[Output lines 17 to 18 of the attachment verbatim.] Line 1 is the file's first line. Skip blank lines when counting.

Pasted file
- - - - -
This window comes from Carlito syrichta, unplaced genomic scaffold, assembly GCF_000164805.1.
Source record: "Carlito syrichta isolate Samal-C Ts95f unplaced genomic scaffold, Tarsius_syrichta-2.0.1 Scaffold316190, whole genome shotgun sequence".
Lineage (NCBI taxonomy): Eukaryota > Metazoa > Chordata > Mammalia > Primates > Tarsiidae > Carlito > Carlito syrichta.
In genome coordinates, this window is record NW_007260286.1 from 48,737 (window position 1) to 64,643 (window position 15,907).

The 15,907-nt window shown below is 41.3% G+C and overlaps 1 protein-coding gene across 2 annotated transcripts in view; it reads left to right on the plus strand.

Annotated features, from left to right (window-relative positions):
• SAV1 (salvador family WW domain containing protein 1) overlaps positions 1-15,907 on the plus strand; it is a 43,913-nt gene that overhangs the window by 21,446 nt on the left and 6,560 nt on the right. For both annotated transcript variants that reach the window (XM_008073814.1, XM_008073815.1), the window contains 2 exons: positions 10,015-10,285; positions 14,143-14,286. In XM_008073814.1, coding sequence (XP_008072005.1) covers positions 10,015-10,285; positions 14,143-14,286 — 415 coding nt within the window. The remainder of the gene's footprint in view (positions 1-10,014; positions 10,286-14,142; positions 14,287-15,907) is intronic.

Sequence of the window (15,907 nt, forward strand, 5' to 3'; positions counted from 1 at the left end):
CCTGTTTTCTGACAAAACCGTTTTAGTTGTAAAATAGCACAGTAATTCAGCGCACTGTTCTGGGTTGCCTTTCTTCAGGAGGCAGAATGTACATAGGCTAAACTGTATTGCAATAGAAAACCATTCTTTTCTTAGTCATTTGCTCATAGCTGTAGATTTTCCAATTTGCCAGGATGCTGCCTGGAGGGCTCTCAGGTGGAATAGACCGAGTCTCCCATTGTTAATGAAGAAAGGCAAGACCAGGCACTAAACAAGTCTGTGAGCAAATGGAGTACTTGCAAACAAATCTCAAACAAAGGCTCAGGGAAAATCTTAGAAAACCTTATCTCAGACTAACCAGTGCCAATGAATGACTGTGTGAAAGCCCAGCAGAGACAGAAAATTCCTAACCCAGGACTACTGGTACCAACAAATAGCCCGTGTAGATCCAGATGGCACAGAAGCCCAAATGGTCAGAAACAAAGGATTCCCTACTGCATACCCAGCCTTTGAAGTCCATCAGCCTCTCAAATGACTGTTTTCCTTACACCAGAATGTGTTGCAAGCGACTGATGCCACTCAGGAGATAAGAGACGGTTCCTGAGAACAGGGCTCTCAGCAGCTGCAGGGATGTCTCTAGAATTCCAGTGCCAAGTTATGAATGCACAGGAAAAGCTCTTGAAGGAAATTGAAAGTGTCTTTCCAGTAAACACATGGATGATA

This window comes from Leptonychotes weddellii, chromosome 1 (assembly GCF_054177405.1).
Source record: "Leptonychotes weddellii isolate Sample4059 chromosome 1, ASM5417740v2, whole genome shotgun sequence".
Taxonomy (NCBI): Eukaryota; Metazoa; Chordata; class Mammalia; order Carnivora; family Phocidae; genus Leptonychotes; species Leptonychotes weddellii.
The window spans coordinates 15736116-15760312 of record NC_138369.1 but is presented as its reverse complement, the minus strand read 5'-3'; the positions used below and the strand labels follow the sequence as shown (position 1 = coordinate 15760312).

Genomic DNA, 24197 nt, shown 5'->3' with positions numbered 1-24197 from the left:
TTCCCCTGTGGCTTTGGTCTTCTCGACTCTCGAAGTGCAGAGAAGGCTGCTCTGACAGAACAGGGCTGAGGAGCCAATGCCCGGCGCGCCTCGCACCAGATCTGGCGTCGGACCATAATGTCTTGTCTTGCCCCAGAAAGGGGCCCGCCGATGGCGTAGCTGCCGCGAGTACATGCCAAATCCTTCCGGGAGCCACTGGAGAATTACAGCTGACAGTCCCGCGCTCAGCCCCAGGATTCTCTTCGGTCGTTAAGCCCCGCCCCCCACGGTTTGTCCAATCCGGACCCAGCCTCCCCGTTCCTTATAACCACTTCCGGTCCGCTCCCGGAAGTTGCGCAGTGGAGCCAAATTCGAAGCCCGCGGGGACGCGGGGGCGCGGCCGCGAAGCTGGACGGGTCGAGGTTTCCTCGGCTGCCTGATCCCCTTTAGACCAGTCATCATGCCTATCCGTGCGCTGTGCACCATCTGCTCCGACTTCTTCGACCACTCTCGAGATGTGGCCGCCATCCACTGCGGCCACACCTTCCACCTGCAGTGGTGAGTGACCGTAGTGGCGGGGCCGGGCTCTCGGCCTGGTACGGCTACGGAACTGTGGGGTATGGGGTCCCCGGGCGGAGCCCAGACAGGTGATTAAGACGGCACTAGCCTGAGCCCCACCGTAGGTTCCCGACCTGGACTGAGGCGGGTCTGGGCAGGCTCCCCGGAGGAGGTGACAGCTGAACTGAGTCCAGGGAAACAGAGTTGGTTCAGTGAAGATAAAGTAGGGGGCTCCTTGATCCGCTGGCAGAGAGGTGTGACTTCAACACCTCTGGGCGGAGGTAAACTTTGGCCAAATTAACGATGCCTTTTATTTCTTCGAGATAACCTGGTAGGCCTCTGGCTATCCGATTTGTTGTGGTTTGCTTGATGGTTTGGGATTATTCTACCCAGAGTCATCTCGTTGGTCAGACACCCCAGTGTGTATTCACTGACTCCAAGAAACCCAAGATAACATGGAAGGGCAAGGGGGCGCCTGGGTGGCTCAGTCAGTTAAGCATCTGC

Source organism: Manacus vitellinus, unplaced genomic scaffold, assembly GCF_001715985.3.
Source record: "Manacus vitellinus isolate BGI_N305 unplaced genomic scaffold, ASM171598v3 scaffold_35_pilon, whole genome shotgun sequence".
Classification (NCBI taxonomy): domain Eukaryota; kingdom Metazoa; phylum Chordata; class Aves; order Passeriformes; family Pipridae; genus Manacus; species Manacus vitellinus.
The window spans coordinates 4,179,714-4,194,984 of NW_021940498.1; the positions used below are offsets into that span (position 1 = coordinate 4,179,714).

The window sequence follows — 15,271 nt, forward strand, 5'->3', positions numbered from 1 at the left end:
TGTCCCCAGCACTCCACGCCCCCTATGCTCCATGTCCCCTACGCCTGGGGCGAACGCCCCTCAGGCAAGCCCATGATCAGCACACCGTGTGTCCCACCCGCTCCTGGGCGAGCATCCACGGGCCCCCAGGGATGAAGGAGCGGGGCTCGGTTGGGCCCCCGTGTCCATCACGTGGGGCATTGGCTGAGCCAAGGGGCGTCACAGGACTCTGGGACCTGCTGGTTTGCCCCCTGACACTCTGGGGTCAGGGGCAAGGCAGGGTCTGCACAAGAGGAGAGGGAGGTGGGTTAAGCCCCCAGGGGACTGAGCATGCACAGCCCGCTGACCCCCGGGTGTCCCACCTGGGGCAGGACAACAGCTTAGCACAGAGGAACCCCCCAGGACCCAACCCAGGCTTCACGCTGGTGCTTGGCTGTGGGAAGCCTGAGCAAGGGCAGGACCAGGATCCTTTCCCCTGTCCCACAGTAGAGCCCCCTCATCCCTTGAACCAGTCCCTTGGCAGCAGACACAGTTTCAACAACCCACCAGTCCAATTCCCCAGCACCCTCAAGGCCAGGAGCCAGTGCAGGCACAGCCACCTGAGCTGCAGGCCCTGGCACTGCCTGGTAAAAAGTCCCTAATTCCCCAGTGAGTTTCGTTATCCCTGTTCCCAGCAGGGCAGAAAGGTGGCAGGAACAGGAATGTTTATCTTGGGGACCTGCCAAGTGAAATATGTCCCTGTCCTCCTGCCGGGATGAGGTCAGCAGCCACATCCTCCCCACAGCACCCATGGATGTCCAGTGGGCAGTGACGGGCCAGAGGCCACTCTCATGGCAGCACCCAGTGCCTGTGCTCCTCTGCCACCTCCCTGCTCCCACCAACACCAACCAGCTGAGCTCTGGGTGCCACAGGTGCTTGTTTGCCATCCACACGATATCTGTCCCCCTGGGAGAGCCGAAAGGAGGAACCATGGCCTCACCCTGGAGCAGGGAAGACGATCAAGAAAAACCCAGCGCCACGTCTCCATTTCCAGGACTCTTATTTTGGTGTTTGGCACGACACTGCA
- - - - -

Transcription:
Source record: "Manacus vitellinus isolate BGI_N305 unplaced genomic scaffold, ASM171598v3 scaffold_35_pilon, whole genome shotgun sequence".
Classification (NCBI taxonomy): domain Eukaryota; kingdom Metazoa; phylum Chordata; class Aves; order Passeriformes; family Pipridae; genus Manacus; species Manacus vitellinus.